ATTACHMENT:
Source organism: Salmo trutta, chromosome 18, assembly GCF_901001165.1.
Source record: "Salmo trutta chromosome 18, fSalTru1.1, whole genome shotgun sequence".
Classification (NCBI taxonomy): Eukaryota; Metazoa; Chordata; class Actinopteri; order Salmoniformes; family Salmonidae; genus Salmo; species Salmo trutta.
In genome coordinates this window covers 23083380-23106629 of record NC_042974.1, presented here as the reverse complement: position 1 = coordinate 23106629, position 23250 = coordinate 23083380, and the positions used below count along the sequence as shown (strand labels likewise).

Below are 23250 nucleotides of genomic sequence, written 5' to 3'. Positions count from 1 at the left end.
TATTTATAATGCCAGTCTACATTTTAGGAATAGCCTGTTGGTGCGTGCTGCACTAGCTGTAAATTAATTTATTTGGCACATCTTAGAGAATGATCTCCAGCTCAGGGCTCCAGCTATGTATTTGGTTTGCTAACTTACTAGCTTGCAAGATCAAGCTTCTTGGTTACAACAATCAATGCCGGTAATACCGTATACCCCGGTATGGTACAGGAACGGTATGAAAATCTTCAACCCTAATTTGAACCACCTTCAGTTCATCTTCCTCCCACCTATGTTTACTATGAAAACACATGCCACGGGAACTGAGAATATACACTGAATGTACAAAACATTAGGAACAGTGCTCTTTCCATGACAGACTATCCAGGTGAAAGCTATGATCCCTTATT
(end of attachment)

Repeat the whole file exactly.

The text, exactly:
Source organism: Salmo trutta, chromosome 18, assembly GCF_901001165.1.
Source record: "Salmo trutta chromosome 18, fSalTru1.1, whole genome shotgun sequence".
Classification (NCBI taxonomy): Eukaryota; Metazoa; Chordata; class Actinopteri; order Salmoniformes; family Salmonidae; genus Salmo; species Salmo trutta.
In genome coordinates this window covers 23083380-23106629 of record NC_042974.1, presented here as the reverse complement: position 1 = coordinate 23106629, position 23250 = coordinate 23083380, and the positions used below count along the sequence as shown (strand labels likewise).

Below are 23250 nucleotides of genomic sequence, written 5' to 3'. Positions count from 1 at the left end.
TATTTATAATGCCAGTCTACATTTTAGGAATAGCCTGTTGGTGCGTGCTGCACTAGCTGTAAATTAATTTATTTGGCACATCTTAGAGAATGATCTCCAGCTCAGGGCTCCAGCTATGTATTTGGTTTGCTAACTTACTAGCTTGCAAGATCAAGCTTCTTGGTTACAACAATCAATGCCGGTAATACCGTATACCCCGGTATGGTACAGGAACGGTATGAAAATCTTCAACCCTAATTTGAACCACCTTCAGTTCATCTTCCTCCCACCTATGTTTACTATGAAAACACATGCCACGGGAACTGAGAATATACACTGAATGTACAAAACATTAGGAACAGTGCTCTTTCCATGACAGACTATCCAGGTGAAAGCTATGATCCCTTATT